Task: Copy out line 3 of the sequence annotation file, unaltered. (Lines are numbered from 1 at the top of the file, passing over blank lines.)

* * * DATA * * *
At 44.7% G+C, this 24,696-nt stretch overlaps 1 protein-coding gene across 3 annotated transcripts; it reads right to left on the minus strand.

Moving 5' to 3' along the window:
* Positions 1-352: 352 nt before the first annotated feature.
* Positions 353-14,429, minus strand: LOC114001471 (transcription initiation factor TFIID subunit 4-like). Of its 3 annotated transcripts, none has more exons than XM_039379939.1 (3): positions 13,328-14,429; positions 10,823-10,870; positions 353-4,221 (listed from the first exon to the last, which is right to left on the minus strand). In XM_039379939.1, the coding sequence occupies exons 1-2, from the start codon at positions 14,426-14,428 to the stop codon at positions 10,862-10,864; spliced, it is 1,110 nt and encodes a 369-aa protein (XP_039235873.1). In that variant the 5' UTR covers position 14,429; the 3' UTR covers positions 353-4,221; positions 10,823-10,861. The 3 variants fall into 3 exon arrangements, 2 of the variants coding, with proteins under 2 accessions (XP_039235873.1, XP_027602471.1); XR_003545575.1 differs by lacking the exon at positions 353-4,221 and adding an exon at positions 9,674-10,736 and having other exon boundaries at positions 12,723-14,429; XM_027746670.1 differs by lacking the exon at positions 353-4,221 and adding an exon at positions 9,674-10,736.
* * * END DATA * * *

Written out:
* Positions 1-352: 352 nt before the first annotated feature.